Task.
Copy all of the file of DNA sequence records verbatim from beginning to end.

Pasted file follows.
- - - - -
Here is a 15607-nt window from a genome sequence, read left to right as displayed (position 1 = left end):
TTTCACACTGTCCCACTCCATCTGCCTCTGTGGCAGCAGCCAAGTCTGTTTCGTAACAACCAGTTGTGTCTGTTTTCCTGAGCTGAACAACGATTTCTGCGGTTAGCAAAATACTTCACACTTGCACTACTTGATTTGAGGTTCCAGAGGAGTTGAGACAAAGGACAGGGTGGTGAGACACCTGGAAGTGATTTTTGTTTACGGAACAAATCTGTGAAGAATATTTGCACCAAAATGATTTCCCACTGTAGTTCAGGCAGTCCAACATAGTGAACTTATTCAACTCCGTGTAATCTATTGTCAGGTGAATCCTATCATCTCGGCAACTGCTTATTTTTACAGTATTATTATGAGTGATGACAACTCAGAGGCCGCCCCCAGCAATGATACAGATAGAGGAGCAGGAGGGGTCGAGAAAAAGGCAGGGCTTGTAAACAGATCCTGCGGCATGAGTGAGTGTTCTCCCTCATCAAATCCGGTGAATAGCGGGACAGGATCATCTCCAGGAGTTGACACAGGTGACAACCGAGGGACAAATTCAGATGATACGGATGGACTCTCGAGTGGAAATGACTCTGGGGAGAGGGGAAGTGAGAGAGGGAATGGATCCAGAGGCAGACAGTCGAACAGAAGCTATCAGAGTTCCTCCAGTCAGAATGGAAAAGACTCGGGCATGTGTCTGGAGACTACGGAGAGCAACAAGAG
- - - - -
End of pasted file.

Here is a 15607-nt window from a genome sequence, read left to right as displayed (position 1 = left end):
TTTCACACTGTCCCACTCCATCTGCCTCTGTGGCAGCAGCCAAGTCTGTTTCGTAACAACCAGTTGTGTCTGTTTTCCTGAGCTGAACAACGATTTCTGCGGTTAGCAAAATACTTCACACTTGCACTACTTGATTTGAGGTTCCAGAGGAGTTGAGACAAAGGACAGGGTGGTGAGACACCTGGAAGTGATTTTTGTTTACGGAACAAATCTGTGAAGAATATTTGCACCAAAATGATTTCCCACTGTAGTTCAGGCAGTCCAACATAGTGAACTTATTCAACTCCGTGTAATCTATTGTCAGGTGAATCCTATCATCTCGGCAACTGCTTATTTTTACAGTATTATTATGAGTGATGACAACTCAGAGGCCGCCCCCAGCAATGATACAGATAGAGGAGCAGGAGGGGTCGAGAAAAAGGCAGGGCTTGTAAACAGATCCTGCGGCATGAGTGAGTGTTCTCCCTCATCAAATCCGGTGAATAGCGGGACAGGATCATCTCCAGGAGTTGACACAGGTGACAACCGAGGGACAAATTCAGATGATACGGATGGACTCTCGAGTGGAAATGACTCTGGGGAGAGGGGAAGTGAGAGAGGGAATGGATCCAGAGGCAGACAGTCGAACAGAAGCTATCAGAGTTCCTCCAGTCAGAATGGAAAAGACTCGGGCATGTGTCTGGAGACTACGGAGAGCAACAAGAG